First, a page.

What does genre matter?: Silver Linings Playbook

Silver Linings Playbook – or Silver Linings, as it apparently prefers to be called – is the surprise hit of the month, most notably for its depth despite its “romantic comedy” status. But the reality is that it’s just as easy to look at the film as a straight-up drama with the odd romantic and comedic overtone. Much has been written (including a nice review here on Yuppee) about the film that has come seemingly from nowhere to suddenly appearing everywhere in an attempt to dissect just whether the hype is deserved.

This much is true: the performances are the best thing about it. That’s not to knock the rest of the film – it’s meant in an entirely positive way. The casting is very intelligent; it puts De Niro in a supporting role in which he’s able to deliver a very solid performance, alongside on-screen wife played by the wonderful Jacki Weaver who shot to prominence after stealing the show (along with Ben Mendelsohn) in last year’s superb crime family hit from Australia – Animal Kingdom. But the standouts here are the presence of the two leads: Jennifer Lawrence and Bradley Cooper.

Yet whilst these two ‘carry’ a film that seems to need no real carrying because of the talent surrounding them, the biggest question that remains afterwards is this: just what sort of film was that? The best explanation – and defence – that I can give for Silver L’s is that it’s in actuality a straightforward, serious drama that masquerades as a romantic-comedy only in the sense that it uses the framework of it. But to use the setup of a rom-com to deliver a deep and potentially troubling drama that focuses on mental health issues seems risky for obvious reasons.

The reality – and here’s where you can breathe a sigh of relief – is that the film doesn’t come across as offensive or troublesome at any point. In fact it seems to have a pretty good heart to it that makes a real defence for the characters. Pat (Cooper) is often shown to be in situations that spiral out-of-control largely due to the unreasonable people that he, funnily enough, is keen to associate himself with. There are moments that feel uncomfortable not due to an unkindness or bashfulness related to mental health, but rather because of our empathy for him.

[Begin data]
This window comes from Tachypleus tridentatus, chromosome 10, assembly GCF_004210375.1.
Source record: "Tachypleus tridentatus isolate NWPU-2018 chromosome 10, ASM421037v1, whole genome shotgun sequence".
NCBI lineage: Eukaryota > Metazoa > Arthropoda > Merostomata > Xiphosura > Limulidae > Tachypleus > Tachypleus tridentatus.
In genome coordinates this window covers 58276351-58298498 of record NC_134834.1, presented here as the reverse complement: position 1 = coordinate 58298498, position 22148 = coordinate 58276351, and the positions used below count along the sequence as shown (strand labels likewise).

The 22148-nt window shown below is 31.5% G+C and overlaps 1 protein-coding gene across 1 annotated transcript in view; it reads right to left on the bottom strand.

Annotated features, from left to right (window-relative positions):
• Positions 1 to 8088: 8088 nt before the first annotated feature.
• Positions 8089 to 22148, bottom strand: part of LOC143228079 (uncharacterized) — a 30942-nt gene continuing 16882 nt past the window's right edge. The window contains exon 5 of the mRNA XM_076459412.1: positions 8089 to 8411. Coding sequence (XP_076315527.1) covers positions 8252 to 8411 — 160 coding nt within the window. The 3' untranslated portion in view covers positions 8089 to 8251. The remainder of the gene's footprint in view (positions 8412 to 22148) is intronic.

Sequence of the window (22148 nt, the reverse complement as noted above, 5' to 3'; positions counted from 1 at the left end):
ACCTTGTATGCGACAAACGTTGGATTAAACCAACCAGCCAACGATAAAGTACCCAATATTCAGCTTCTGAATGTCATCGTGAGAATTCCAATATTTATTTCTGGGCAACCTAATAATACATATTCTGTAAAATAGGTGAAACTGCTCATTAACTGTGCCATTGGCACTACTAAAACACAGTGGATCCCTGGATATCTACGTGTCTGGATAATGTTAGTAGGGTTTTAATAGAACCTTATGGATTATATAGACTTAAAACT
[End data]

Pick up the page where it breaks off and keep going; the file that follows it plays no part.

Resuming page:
In fact, there are occasions that feel like they warrant our reaching into the screen to protect him (and Tiffany too) from their self-destructive paths, but the key to this journey is, of course, self-discovery and the desire (and necessity) to make it on their own. But, to their credit, the leads don’t shy away from the world in their attempts to re-integrate themselves back into it. Pat makes no excuses: he accepts responsibility for his actions and vows to remain positive, even if that’s easier said than done.

The problem is that, throughout, the film might as well signpost every plot twist and turn with a birthday cake and a set of balloons. If the unnaturalness of these comedic (more than romantic) setups in the writing seems somewhat odd to begin with, then it doesn’t take long for them to descend into farce with the winner-takes-all ridiculousness of the final showdown. The question is whether this farce is knowing of itself, and whether the sly nod to the camera is one that works in such a setup that is otherwise straight-faced and politely asks for your consideration.

Therefore the real question is whether it’s possible for a fairly serious film to really work in this way. The reason that I don’t automatically subscribe to the position which labels it as a romantic-comedy is primarily because it isn’t overly funny or romantic. Again this isn’t a criticism – rather, it doesn’t try to be. There are plenty of small laughs throughout because of the way it’s handled, but the premise never gives way to what would be ludicrousness of laugh-out-loud comedy or unnecessary romance (which, in a sense, barely features at all). The laughs and the love generally come from a far subtler place.

It seems to me then, on reflection, to be a shame that it resorted to an easy-way-out finale which neither supports nor fairly reflects the qualities of the rest of the film up to – and after – that point. There’s a question as to whether the film is a rom-com, a drama or something in between. Fortunately it’s good enough to dodge the bullets that it foolishly aims towards its own head by a combination of the issues – which actually merit re-visiting the film at a future date – and of course the impressive performances by a very talented cast.

SLP, whilst genuinely more than watchable, could have given us so much more with just a little bit of tweaking. And whilst I really like the very end, the film’s final punch doesn’t deliver a knockout blow in the same way that the director’s previous film The Fighter did – instead it settles for an admirable yet regrettably forgettable points victory.

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